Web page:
2009 Budget Special: Labour’s forecast looks sunny

Yesterday saw the release of Alistair Darling’s 2009 budget, a budget that is critical for the future of not just the Labour Party in government but simultaneously the UK economy and the lives of the people therein. Needless to say, many things rest on the tatty shoulders of that small red box!

This budget expectedly upheld several trends from previous budgets; for example, both alcohol and tobacco duty will see a 2% increase from mid-April. In recent years, the government seems to have capitalised upon tobacco especially as a price-inelastic product for which demand does not respond to price increases. And similarly, fuel will experience a two pence rise in duty on the litre followed by a one pence rise above inflation annually for the next few years.

{{ quote The effects of such a policy on the economy are difficult to gauge but clearly the effect of the lives and the communities of those involved will be invaluable }}

In terms of taxation though, this budget, controversially, sees a new, higher, 50% tax rate on incomes over £150,000, breaking a promise kept by New Labour since 1997 not to raise taxes. However, as Brown argues, the £1.13 billion this will raise in the next tax year is crucial to maintaining Labour’s much longer term commitments to social justice and equality. In addition, with the fall in the supply of credit, redistributive fiscal policy seems crucial now more than ever in order to create demand for goods and services in the economy.

In addition to this, the budget further concentrates on protecting low-income households in the short term with a slight increase in child benefits, redundancy pay and pensions. But also, in the long term, Labour has pledged to create enough jobs to enable them to promise employment to every 18-24 year old who has been unemployed for more than 12 months and planned to create 54,500 new places in education and training for 16-17 year olds. The effects of such a policy on the economy are difficult to gauge but clearly the effect of the lives and the communities of those involved will be invaluable.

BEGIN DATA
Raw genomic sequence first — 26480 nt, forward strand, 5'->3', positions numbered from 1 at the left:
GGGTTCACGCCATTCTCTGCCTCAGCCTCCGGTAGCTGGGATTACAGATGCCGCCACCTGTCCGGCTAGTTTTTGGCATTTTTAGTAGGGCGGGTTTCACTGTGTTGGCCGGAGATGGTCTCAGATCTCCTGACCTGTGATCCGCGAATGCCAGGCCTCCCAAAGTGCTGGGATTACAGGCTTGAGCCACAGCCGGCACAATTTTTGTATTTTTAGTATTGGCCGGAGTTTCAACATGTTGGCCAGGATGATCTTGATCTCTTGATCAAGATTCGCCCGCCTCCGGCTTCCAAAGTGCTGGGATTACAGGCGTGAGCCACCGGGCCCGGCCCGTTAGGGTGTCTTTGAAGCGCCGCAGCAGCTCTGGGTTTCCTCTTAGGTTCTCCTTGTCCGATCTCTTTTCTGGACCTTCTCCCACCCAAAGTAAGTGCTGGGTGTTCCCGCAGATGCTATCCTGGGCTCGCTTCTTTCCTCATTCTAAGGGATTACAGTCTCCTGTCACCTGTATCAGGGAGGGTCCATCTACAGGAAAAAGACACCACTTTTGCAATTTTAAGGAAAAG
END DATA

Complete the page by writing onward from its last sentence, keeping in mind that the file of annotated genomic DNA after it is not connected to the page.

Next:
With all this taken into account, growth forecasts for 2009 look bleak with a predicted 3.5% contraction in the British economy but according to forecasts this is set to become a 3.5% growth in 2011. But Labour looks to have learned from -the mistakes of last year; the 2009 budget proposes a re-evaluation of financial regulation and the granting of greater powers to regulatory bodies.

In the financial sector, in the short term, the budget proposes to stabilise the banks immediately, and thus indirectly the supply of money and its value. The government aims to aid banks in the deleveraging process by ensuring their liquidity, guaranteeing funding from wholesale and preventing impaired assets from becoming burdensome, all with the aim of returning banks to normal operation as soon as possible.

Ultimately, the Labour budget is ethically focused on protecting the victims of the crisis and set on restoring the economy to normal operation as quickly as possible. Many have bemoaned the expected rises in tax but even the shadow chancellor, George Osborne, after denouncing the budget as a ‘fantasy’, conceded in an interview with the BBC that the conservatives would not guarantee a tax cut were they to come to power at the next election. However, with no cut in public spending to be seen, the main question this budget leaves is as to who will redress the growing government deficit.


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